Lastly, homeowners need to make sure that mower blades are sharp.  Dull mower blades will leave rough, jagged edges on the grass, making the plant more susceptible to disease.  If mower blades are sharp they will result in cleanly-cut grass blades that are better able to conserve water, thereby reducing the need for irrigation later on.  

These are just a few simple recommendations for homeowners to help winterize their lawns, and hopefully encourage faster green-up in the spring, no dead spots in the grass, and promote overall better plant health.  


USDA Market Facilitation Program

USDA launched the trade mitigation package aimed at assisting farmers suffering from damage due to unjustified trade retaliation by foreign nations. Producers of certain commodities can now sign up for the Market Facilitation Program (MFP).

USDA’s Farm Service Agency (FSA) will administer MFP to provide payments to corn, cotton, dairy, hog, sorghum, soybean, wheat, shelled almond, and fresh sweet cherry producers. An announcement about further payments will be made in the coming months, if warranted.  

The sign-up period for MFP runs through Jan. 15, 2019, with information and instructions provided at www.farmers.gov/mfp. MFP provides payments to producers of eligible commodities who have been significantly impacted by actions of foreign governments resulting in the loss of traditional exports. Eligible producers should apply after harvest is complete, as payments will only be issued once production is reported. 

A payment will be issued on 50 percent of the producer’s total production, multiplied by the MFP rate for a specific commodity. A second payment period, if warranted, will be determined by the USDA. 

MFP payments are capped per person or legal entity as follows:

• A combined $125,000 for eligible crop commodities

• A combined $125,000 for dairy production and hogs

• A combined $125,000 for fresh sweet cherries and almonds

Applicants must also have an average adjusted gross income for tax years 2014, 2015, and 2016 of less than $900,000. Applicants must also comply with the provisions of the Highly Erodible Land and Wetland Conservation regulations.

Expanded Hog Timeline

USDA has expanded the timeline for producers with whom the Aug. 1, 2018, date does not accurately represent the number of head of live hogs they own. Producers may now choose any date between July 15 to Aug. 15, 2018 that correctly reflects their actual operation.

MFP applications are available online at www.farmers.gov/mfp. Applications can be completed at a local FSA office or submitted electronically either by scanning, emailing, or faxing. To locate or contact your local FSA office, visit www.farmers.gov.


Murray County Medical Center Celebrates Respiratory Care Week, October 21-27

DID YOU KNOW…

•Lung Disease is the third cause of death worldwide

•Asthma affects 235 million people

•Chronic Obstructive Lung Disease (COPD) affects more than 200 million people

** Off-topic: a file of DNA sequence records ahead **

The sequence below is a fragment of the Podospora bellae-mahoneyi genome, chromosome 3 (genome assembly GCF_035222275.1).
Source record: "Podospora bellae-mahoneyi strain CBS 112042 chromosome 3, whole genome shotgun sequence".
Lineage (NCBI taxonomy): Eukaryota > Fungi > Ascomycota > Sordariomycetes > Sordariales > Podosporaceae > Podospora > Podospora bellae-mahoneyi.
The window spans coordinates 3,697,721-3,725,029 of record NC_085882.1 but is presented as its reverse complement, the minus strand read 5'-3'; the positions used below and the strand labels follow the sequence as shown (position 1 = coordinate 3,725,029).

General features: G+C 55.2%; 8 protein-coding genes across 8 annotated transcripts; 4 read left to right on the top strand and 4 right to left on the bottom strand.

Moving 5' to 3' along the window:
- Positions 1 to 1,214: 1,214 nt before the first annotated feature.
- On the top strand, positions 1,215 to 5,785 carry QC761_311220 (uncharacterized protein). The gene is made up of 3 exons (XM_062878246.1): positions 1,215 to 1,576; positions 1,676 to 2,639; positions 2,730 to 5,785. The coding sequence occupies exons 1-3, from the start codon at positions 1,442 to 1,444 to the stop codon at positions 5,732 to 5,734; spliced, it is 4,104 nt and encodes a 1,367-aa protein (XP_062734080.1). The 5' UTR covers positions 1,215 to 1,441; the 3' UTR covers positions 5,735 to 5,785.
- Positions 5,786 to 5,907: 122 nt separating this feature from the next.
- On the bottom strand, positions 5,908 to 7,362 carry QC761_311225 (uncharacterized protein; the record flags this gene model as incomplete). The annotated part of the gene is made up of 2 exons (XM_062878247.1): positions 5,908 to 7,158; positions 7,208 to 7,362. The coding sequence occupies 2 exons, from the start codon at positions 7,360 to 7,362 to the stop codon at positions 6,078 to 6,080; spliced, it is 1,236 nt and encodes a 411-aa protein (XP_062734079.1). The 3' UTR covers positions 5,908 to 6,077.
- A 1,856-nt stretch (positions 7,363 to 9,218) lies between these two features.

The average healthy person takes 12-20 breaths per minute. This is a function that your body naturally performs. We all take normal breathing for granted until shortness of breath disrupts our normal daily activities and does not allow us to live our life to its fullest potential.

It is unique that our community has access to a Respiratory Care Department right here at Murray County Medical Center in Slayton.

SO, WHAT IS RESPIRATORY THERAPY?

Respiratory Therapy is specialized health care for patients who have trouble breathing and/or have underlying cardiopulmonary issues such as:

• Asthma

• COPD (Chronic Obstructive Pulmonary Disease)

• Emphysema

• Pneumonia

• Cardiovascular/Heart 

WHAT RESPIRATORY THERAPY SERVICES ARE AVAILABLE AT MCMC?

Murray County Medical Center provides a variety of interventions, screenings and tests to help identify, prevent and treat acute or chronic dysfunctions of the cardiopulmonary system including:

• Cardiac Stress Testing

• Injection/Pharmacological

• Stress Echocardiogram

• Treadmill

• Cardiovascular Testing

• Echocardiogram

• Electrocardiogram (EKG)

• Holter Monitor

• Pulmonary Function Testing (PFT)

• Spirometry

• Spirometry with bronchodilator

• Bronchial challenge with methacholine

• Complete PFT

• Sleep Studies

• Electroencephalogram (EEG)

RESPIRATORY THERAPY & TREATMENT OPTIONS

MCMC’s Respiratory Care Team offers therapy options prescribed by your provider on an inpatient and outpatient basis. We work with the clinic, Emergency Department and hospital in-patient settings and offers compassionate and expert care to pediatric, adult and geriatric patients in the following areas:

• Pulmonary Rehab

• Oxygen Therapy/Testing

• Nebulizers

• Incentive Spirometry

•Arterial Blood Gas Analysis

• Ventilator Support

• Trauma Team/CPR

• CPAP/BIPAP

• Cough and Airway Clearance Techniques

FREE BREATHING SCREENING (SPIROMETRY) ON WED, OCT 24, 10 AM - 2 PM AT MCMC

Get a FREE Spirometry screen on Wed, Oct 24th! This screen is a common breathing test to diagnose asthma, chronic obstructive pulmonary disease (COPD) and other conditions that affect breathing.

The Spirometry Breathing measures:

• how much air you inhale

• how much you exhale

• how quickly you exhale

Call MCMC’s Respiratory Therapy Department at 507.836.1234 to schedule your free screening on Wed, Oct 24.

FREE CPAP CLINIC ON WED, OCT 24, 10 AM - 2 PM, MCMC’S MAIN LOBBY

Lincare Holdings, provider of oxygen and other respiratory therapy supplies and services will be at MCMC in Slayton to provide complimentary services and sell supplies. 

Complimentary CPAP services include:

• Download a report from your machine

• Evaluate your equipment

• Complete a pressure check

• Assess your mask

SUPPLIES WILL BE AVAILABLE FOR PURCHASE!